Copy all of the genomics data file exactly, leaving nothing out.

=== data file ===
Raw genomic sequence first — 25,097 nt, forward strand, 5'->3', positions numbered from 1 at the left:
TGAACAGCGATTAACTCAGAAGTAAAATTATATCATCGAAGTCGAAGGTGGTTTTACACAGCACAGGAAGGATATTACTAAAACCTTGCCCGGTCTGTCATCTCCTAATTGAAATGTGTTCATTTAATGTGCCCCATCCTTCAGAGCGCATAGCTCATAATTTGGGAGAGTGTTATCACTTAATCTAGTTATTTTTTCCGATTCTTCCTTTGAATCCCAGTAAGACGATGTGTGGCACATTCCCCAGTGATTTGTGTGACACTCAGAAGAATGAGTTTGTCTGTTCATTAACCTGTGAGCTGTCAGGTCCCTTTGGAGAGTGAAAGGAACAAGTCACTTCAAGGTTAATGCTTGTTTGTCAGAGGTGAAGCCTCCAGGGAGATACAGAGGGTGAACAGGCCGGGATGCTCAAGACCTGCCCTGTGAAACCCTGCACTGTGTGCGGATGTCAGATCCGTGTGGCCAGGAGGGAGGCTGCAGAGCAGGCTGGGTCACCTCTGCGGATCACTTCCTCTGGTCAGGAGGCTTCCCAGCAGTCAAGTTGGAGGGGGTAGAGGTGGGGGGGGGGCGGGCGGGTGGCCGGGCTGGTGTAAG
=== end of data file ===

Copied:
Raw genomic sequence first — 25,097 nt, forward strand, 5'->3', positions numbered from 1 at the left:
TGAACAGCGATTAACTCAGAAGTAAAATTATATCATCGAAGTCGAAGGTGGTTTTACACAGCACAGGAAGGATATTACTAAAACCTTGCCCGGTCTGTCATCTCCTAATTGAAATGTGTTCATTTAATGTGCCCCATCCTTCAGAGCGCATAGCTCATAATTTGGGAGAGTGTTATCACTTAATCTAGTTATTTTTTCCGATTCTTCCTTTGAATCCCAGTAAGACGATGTGTGGCACATTCCCCAGTGATTTGTGTGACACTCAGAAGAATGAGTTTGTCTGTTCATTAACCTGTGAGCTGTCAGGTCCCTTTGGAGAGTGAAAGGAACAAGTCACTTCAAGGTTAATGCTTGTTTGTCAGAGGTGAAGCCTCCAGGGAGATACAGAGGGTGAACAGGCCGGGATGCTCAAGACCTGCCCTGTGAAACCCTGCACTGTGTGCGGATGTCAGATCCGTGTGGCCAGGAGGGAGGCTGCAGAGCAGGCTGGGTCACCTCTGCGGATCACTTCCTCTGGTCAGGAGGCTTCCCAGCAGTCAAGTTGGAGGGGGTAGAGGTGGGGGGGGGGCGGGCGGGTGGCCGGGCTGGTGTAAG